How to choose a good classical guitar?

Do you want to choose a good classical guitar to start learning? If you are planning to start your adventure with a classical guitar or thinking about changing your instrument and at the same time you do not have enough experience in guitars selection and checking before buying, then welcome to our guide for buying a classical guitar.

Choose a good guitar

Is it worth buying excellent classical guitars for aspiring guitarists?

Now lets briefly discuss a rather controversial issue. Is a completely fresh beginner guitarist really needed a good instrument? At first glance, the answer is simple: the higher class – the better choice. Many have seen when at school guitar competitions young, not skilful students were given very good instruments and did not know what to do with them.

Choose a good guitar

Finally, it turned out that adaptation to their chipper guitars with short and narrow sound turns into the losses in a flood of sounds. They don’t use the much wider dynamic possibilities of high class guitars. An instrument that is normally good for ordinary musician is not the perfect solution for those, who is just biting the guitar.

Of course, you can not agree with this opinion, saying that the better the guitar, the better and faster progress in the play. Needless to say, the opposite situation (i.e. a good musician and a bad guitar) is much less interesting.

Good classical guitar – how to choose one?

Do Expensive Guitars Worth It?

As already mentioned, at the training stage (primary music school, high school, music academy, etc.) changings the guitar several times recommended. And every time the instrument should get better. Anyone who wants the guitar to serve him only for a simple accompaniment to singing should be satisfied with a middle-class guitar, which must be tuned properly. A higher level of guitar skill will require the purchase of a more expensive instrument. The most money-consuming tool is an electric guitar. On the other hand, a classical guitar cannot boast of such a varied sound.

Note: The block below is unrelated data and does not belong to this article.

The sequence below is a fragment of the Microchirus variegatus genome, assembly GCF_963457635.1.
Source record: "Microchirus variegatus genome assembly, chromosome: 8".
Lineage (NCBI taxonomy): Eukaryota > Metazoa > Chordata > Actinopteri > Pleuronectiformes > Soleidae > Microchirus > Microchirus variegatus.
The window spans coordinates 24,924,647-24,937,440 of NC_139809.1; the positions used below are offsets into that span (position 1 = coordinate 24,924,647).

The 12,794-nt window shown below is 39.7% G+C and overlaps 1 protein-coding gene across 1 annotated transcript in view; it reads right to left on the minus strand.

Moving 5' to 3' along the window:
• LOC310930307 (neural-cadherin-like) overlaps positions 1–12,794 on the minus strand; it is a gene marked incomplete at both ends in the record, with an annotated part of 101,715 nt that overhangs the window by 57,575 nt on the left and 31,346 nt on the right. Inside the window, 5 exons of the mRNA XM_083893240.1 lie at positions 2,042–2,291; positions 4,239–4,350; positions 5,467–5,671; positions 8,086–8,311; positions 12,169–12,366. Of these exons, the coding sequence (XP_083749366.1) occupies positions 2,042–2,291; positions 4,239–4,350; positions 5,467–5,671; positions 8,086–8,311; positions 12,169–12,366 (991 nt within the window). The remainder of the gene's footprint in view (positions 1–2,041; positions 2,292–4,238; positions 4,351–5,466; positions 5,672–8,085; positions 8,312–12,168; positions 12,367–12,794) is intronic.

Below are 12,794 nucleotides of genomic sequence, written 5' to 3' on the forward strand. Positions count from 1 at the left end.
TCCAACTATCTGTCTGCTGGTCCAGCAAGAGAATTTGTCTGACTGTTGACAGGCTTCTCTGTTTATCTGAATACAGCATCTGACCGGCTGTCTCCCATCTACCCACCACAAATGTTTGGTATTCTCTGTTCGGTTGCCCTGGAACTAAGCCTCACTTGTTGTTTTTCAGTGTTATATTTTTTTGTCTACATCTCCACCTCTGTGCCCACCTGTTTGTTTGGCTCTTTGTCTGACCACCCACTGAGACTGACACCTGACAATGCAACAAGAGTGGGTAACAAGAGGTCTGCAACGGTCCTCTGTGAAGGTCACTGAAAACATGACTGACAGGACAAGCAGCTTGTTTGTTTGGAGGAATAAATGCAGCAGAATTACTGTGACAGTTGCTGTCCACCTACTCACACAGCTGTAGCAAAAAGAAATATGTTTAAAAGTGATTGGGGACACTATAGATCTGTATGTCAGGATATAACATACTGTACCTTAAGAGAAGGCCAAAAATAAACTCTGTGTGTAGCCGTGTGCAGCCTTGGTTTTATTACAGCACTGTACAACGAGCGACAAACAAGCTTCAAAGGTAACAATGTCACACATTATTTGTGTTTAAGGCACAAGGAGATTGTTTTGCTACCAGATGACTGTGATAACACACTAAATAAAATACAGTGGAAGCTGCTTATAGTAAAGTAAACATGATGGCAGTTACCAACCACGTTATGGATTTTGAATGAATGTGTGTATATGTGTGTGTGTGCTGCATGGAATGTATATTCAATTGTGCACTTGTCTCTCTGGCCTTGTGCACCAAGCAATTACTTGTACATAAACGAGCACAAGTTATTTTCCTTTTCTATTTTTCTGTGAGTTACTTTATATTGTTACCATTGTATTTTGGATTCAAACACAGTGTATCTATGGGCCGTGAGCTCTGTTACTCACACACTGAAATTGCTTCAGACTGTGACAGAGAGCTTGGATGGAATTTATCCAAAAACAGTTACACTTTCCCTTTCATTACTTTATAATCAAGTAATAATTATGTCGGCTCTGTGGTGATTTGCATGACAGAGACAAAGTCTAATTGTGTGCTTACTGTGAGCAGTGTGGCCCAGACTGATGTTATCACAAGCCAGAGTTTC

So how to buy a classical guitar?

The best advice is not to go shopping for a guitar alone. Instead take with you at least one experienced guitarist. As well, it is also important to listen the guitar from a distance – this sound will be heard later by others at concerts. Thus, a good test drive of a guitar requires a large room. In some good stores, customers have a special, muted room at their disposal to check the purchased instrument very accurately. Take advantage of this and don’t go to a small shop to buy a guitar.

So how do you buy a classical guitar?

Finally, feel free to chat with the shop assistants and ask them questions. Don’t forget, that you are making an expensive purchase with your own money. Take your time. The store should allow buyers make a calm and balanced purchase.

How to choose excellent guitar

It is important that each guitar should be inspected very scrupulously and checked on visible or weakly visible damage, cracks, splintered elements, etc. Always look along the neck against the light to see whether it straight or has body irregularities.

Sound check should be started with tuning check, which means paying special attention to whether the guitar you want to buy tunes well in various (especially high) frequencies. If the guitar doesn’t tune well, ask somebody to do it for you. After tuning the strings to the correct height for a some time (usually in stores they are not well stretched, so it takes some time for them to form), it is necessary to check whether the octaves of each string on the XII fret sounds clean.